If I have learned anything over the years it is that people are far sturdier than than we tend to give them credit for being. Patients manage to survive most of what we do them, children survive inexperienced parents, and students survive inexperienced teachers. Sometimes you have to step back and trust that things will work out. I can't be the only one who has pulled a student aside and said something like "I know your teacher said . . . . but that isn't the way it's done anymore, now we do . . . ."

    Just an aside, the average age of nursing instructors is something close to 55. Scarey, isn't it?
  8. by   Flo1216
    One of the best instructors I have ever had was new to teaching. Some of the worst teachers I have had have had over 20 years experience. Besides, if they suck then just fire them.
  9. by   psychonurse
    I totally agree.....although I wish there was a way that the teachers with the teaching experience would also have to have some practical experience also. I mean some of them have been out of clinical nursing for so long that they are totally out of the loop. My OB instructor had her teaching certificate and she also worked in the OB ward a couple of shifts a week. She was the greatest teacher that I had in all my schooling. My med-surg teacher had some clinical experience but no teaching exp. and my psych nurse had teaching but no clinical exp. It was amazing that I made it through my training.....but I think I just wanted to be a nurse and that made me work for it.
  10. by   NurseAngie
    I think an eagerness and willingness to help others learn is what is important. I had an instructor in PN school that was a recent new BSN grad and she was very good. I learned a lot from her. The only thing was that she didn't really believe in LPN's as nurses and made that pretty plain. I think maybe it was a pride thing to her in the beginning (she wanted to teach ADN students), but after a while she really got involved and showed us that she did care. I would support any nurse that wanted to teach because that is half of it...WANTING to teach.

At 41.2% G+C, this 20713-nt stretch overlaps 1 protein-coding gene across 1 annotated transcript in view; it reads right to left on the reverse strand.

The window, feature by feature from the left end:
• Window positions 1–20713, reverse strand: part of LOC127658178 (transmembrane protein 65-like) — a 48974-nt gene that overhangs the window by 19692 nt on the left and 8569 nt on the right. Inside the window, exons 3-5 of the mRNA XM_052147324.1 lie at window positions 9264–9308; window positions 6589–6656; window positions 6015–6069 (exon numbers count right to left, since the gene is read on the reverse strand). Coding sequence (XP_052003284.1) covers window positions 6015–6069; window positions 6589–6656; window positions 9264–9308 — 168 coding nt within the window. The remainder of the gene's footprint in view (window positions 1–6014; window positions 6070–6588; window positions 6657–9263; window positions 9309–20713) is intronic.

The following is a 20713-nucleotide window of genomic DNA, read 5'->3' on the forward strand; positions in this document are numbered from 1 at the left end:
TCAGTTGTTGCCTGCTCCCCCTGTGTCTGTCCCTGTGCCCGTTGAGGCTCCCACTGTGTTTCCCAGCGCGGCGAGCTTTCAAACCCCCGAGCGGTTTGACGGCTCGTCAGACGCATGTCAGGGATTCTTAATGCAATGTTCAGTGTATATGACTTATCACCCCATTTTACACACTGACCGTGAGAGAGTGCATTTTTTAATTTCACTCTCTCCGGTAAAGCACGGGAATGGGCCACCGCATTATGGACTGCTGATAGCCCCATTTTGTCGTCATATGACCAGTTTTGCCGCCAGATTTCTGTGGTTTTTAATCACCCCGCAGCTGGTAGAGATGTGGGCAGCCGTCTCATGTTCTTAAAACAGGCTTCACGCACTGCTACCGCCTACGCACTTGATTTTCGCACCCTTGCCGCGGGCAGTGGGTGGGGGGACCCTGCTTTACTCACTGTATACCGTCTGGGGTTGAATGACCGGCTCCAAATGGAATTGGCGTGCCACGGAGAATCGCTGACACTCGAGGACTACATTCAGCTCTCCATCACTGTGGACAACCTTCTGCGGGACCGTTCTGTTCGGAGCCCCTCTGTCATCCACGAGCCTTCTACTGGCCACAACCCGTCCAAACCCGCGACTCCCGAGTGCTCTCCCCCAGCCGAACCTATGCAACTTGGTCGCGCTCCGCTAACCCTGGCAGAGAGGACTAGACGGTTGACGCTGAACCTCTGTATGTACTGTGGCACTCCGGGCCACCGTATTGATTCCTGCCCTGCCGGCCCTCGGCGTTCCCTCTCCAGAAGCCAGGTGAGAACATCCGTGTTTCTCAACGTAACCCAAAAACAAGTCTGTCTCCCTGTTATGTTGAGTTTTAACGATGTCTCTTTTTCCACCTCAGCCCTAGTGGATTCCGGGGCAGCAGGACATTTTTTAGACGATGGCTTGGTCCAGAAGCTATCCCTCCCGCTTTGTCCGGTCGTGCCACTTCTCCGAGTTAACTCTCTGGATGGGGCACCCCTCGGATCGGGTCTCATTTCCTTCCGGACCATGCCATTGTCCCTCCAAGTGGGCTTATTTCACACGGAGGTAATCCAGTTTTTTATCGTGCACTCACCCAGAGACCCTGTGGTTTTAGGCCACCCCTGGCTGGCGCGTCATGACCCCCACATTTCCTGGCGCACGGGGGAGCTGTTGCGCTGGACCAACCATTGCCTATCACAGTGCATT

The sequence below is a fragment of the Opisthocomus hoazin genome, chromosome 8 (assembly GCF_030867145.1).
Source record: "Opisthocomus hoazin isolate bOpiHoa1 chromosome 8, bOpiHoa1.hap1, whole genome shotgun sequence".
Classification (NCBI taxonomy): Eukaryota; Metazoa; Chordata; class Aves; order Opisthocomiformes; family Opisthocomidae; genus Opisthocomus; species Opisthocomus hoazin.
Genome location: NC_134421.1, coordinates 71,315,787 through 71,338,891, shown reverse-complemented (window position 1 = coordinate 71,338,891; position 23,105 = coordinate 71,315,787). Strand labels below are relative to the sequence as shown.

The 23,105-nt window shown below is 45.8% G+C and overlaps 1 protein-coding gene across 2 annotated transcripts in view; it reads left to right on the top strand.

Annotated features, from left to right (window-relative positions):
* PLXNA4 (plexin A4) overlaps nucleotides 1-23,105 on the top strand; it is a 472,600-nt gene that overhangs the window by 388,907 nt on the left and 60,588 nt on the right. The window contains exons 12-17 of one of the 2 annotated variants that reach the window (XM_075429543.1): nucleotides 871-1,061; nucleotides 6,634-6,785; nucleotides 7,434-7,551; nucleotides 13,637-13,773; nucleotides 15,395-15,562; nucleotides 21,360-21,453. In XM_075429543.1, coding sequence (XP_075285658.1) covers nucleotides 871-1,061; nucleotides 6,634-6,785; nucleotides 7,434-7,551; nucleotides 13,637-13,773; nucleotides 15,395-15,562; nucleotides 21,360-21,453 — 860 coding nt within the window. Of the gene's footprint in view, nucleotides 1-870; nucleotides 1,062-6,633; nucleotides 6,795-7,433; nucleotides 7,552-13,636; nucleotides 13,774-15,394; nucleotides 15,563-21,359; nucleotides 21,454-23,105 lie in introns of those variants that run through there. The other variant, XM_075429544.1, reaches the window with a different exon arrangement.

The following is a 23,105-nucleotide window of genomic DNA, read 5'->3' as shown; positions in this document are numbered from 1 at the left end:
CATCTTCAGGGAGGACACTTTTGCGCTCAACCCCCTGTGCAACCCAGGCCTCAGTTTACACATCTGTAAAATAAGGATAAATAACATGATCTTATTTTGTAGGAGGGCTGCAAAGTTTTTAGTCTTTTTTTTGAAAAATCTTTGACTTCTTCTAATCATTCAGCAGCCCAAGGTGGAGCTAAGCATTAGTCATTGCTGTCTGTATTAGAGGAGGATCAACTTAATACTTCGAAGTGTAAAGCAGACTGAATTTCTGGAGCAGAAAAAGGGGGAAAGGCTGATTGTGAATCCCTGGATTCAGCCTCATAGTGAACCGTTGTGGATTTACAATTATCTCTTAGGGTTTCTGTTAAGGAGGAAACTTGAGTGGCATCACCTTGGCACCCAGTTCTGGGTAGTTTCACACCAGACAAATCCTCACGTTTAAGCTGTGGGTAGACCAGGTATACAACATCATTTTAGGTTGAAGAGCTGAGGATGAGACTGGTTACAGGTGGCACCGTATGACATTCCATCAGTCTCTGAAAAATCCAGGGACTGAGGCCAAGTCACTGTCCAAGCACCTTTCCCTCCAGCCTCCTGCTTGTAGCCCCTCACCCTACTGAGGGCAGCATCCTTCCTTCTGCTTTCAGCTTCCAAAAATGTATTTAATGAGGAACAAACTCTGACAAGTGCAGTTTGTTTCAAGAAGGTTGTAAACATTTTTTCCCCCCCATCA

~Angie

    P.S.- Why aren't you going to apply? Is it something that you would be interested in? Maybe it's waiting for you to discover it.
  11. by   Furball
    The best clinical instructors I had in school were still working bedside. The worst ones were the ones who had been away for many years and appeared painfully clueless during clinicals. This is purely my opinion formed from my personal experience.

    Hopefully instructors are hired based on experience in BOTH realms.....current clinical experience AND teaching experience. You can't just disregard current bedside experience because changes in healthcare are constant and therefore it is easy to become an ineffective, uninformed instructor.

    Dr Kate is correct...I had floor nurses tell me several times during school "We haven't done it THAT way in 20 years" contradicting information given by my clinical instructor. I survived but it did get rather annoying. It made you wonder what other information was out of date, wrong or possibly dangerous? Someone may be wonderful at communicating information or explaining procedures but if the information is incorrect what good is it?
  12. by   BBnurse34
    As nurses we teach all the time (externs, students, patients, new hires.. residents .) I think floor experience is much more important than teaching experience.
  13. by   zumalong
    Well---this is a subject near and dear to my heart. I was hired as a nursing instructor with no education background. I had a very strong clinical background--and much education experience with teaching patients and also CNA's. Still the first few years of teaching were very difficult. I have asked this question many times--even when I went back to school and focused my practicum project on improving teaching so board scores would be acceptable.

    I have worked with some very wonderful people--some can teach and reach the students like there is no tomarrow--some should take a deep look at themselves and why they entered into nursing in the first place (let alone teaching nursing). Unless you go on for your Master's and above, there is no structured nursing program that focuses on teaching. Most of what i have accomplished has been by research, trial and error. Mostly trial and error. This method did not work what will work next time. I try to attend every seminar I can on nursing education. Sometimes I learn a lot--sometimes I shake my head and walk away.

    Would I be a better educator if I had a degree primarily in nursing education???? No I don't think so. THe degree does not make you an instructor, the ability to transmit ideas, thoughts, theories, and skills in a manner that allows the student to thrive in an environment of acceptance and respect makes you an effective educator, and a respected nurse.:kiss
  14. by   psychomachia
    zumalong: Would I be a better educator if I had a degree primarily in nursing education???? No I don't think so. THe degree does not make you an instructor, the ability to transmit ideas, thoughts, theories, and skills in a manner that allows the student to thrive in an environment of acceptance and respect makes you an effective educator, and a respected nurse.

    Me: EXACTLY!